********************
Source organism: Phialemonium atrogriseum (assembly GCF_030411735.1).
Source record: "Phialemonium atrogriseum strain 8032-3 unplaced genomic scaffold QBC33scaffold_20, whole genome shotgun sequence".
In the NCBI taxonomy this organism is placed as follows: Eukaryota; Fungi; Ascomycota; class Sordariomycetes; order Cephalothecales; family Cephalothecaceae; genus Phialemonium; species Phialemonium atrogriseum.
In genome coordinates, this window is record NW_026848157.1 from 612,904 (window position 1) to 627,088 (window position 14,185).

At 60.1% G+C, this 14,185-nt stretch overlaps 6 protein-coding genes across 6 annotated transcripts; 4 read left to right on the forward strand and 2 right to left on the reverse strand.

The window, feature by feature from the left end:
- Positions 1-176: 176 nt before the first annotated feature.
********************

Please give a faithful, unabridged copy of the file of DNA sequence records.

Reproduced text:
Source organism: Phialemonium atrogriseum (assembly GCF_030411735.1).
Source record: "Phialemonium atrogriseum strain 8032-3 unplaced genomic scaffold QBC33scaffold_20, whole genome shotgun sequence".
In the NCBI taxonomy this organism is placed as follows: Eukaryota; Fungi; Ascomycota; class Sordariomycetes; order Cephalothecales; family Cephalothecaceae; genus Phialemonium; species Phialemonium atrogriseum.
In genome coordinates, this window is record NW_026848157.1 from 612,904 (window position 1) to 627,088 (window position 14,185).

At 60.1% G+C, this 14,185-nt stretch overlaps 6 protein-coding genes across 6 annotated transcripts; 4 read left to right on the forward strand and 2 right to left on the reverse strand.

The window, feature by feature from the left end:
- Positions 1-176: 176 nt before the first annotated feature.